Interstellar Audio Machines Introduces the Octonaut Hyperdrive

Boutique guitar effects design house Interstellar Audio Machines (IAM) announces the release of their flagship guitar effect pedal: The Octonaut Hyperdrive.


The Octonaut Hyperdrive transparent overdrive delivers the unattainable cosmic tone of the gods at an affordable price. Using the iconic Klon Centaur's circuitry as a benchmark reference, the team at IAM realized the pedal's magical sound and expressive dynamic response through detailed analysis and craftmanship. Pair this little guy with any guitar rig and the resultant tone will lead to massive planetary destruction!

In addition to classic tone, the pedal offers selectable true bypass / buffered switching: you can choose your preferred mode via an internal switch. Legendary and professional guitarists alike are flocking to get their hands on the Octonaut. These early adopters include Jimmy Herring of Widespread Panic, Zach Myers of Shinedown, Pete Loeffler of Chevelle, John (JB) Bell of Widespread Panic, and Jesse Triplett of Collective Soul.

Interstellar Audio Machines - Octonaut Hyperdrive Promo

Highlights

  • Internal switch for selecting True Bypass vs. Buffered Bypass
  • Dual-ganged gain pot makes dialing in your tone a breeze
  • Rare Germanium diodes
  • Refined all-analog circuit design provides pure, ultra-consistent performance
  • Modern IC3 circuitry offering maximum headroom
The Octonaut Hyperdrive pedal carries an MSRP of $299.99 and a street price of $199.99 each. They're available at select retailers and can also be purchased directly from the Interstellar Audio Machines online store at www.interstellaraudiomachines.com
Rig Rundown: Adam Shoenfeld

Whether in the studio or on his solo gigs, the Nashville session-guitar star holds a lotta cards, with guitars and amps for everything he’s dealt.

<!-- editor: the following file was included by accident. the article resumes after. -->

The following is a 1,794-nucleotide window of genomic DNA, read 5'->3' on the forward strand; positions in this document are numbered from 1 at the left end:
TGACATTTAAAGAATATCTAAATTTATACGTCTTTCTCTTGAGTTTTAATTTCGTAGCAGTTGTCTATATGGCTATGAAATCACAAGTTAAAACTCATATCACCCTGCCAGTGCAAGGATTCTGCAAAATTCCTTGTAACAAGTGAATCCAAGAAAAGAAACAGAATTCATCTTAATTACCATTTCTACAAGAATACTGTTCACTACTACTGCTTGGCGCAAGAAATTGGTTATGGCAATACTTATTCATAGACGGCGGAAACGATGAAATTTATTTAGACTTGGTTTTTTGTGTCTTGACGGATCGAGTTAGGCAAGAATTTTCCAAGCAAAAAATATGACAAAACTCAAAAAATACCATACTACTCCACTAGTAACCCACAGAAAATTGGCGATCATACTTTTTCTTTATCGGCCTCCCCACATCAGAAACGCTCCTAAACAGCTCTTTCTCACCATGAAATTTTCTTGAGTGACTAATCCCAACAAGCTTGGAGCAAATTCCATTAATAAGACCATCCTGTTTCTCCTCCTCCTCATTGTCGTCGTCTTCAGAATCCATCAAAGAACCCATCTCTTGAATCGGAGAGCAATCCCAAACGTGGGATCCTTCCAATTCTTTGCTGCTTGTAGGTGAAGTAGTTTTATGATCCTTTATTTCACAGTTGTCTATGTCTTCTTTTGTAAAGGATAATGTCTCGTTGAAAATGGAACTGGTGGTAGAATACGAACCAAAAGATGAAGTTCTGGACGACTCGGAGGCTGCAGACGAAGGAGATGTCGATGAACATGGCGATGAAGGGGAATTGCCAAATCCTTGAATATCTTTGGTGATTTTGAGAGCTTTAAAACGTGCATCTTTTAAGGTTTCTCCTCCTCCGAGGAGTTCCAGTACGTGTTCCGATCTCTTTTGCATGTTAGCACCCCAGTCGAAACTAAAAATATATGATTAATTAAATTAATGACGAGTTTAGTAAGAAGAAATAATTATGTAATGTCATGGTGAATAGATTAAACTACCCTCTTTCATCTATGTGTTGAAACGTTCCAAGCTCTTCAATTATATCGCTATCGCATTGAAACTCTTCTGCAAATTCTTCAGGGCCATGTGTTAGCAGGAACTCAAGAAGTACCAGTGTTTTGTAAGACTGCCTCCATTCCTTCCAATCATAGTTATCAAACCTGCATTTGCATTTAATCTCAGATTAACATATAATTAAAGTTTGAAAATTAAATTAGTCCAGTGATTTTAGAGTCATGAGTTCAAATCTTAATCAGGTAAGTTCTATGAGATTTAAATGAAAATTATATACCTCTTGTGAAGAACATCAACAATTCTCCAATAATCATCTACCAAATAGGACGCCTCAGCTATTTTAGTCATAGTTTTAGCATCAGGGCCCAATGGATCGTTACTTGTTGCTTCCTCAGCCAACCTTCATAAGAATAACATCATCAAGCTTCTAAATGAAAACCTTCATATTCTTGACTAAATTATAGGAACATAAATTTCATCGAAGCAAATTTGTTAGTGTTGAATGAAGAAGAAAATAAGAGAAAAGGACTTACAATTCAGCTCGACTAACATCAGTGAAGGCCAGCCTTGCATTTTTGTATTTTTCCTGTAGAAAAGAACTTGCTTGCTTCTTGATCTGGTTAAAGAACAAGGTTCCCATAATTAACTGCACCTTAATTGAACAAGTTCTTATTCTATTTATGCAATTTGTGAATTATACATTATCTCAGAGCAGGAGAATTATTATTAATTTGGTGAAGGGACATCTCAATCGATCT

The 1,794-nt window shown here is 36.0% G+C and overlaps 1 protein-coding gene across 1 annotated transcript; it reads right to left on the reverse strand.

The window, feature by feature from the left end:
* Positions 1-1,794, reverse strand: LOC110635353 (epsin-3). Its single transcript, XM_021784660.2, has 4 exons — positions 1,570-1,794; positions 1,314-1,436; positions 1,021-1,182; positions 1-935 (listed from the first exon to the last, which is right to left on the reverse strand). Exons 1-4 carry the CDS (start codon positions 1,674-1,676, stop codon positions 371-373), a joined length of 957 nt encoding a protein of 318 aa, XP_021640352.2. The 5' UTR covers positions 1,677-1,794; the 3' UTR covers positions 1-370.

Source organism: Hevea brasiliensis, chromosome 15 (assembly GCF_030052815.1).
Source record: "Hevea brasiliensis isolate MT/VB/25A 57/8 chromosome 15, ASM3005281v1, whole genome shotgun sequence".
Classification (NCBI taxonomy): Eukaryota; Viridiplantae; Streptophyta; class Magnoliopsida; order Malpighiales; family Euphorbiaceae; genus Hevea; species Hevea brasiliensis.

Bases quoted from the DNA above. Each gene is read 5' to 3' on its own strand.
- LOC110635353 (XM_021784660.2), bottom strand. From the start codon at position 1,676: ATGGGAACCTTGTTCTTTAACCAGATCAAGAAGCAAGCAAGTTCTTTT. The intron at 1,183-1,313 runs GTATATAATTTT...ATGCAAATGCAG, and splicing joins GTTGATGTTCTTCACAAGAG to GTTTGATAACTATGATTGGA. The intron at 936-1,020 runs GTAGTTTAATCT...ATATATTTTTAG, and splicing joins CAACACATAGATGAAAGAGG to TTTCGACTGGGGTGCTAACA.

Adam Shoenfeld has helped shape the tone of modern country guitar. How? Well, the Nashville-based session star, producer, and frontman has played on hundreds of albums and 45 No. 1 country hits, starting with Jason Aldean’s “Hicktown,” since 2005. Plus, he’s found time for several bands of his own as well as the first studio album under his own name, All the Birds Sing, which drops January 28.

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Diatonic sequences are powerful tools. Here’s how to use them wisely.

Advanced

Beginner

• Understand how to map out the neck in seven positions.
• Learn to combine legato and picking to create long phrases.
• Develop a smooth attack—even at high speeds.

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Knowing how to function in different keys is crucial to improvising in any context. One path to fretboard mastery is learning how to move through positions across the neck. Even something as simple as a three-note-per-string major scale can offer loads of options when it’s time to step up and rip. I’m going to outline seven technical sequences, each one focusing on a position of a diatonic major scale. This should provide a fun workout for the fingers and hopefully inspire a few licks of your own.
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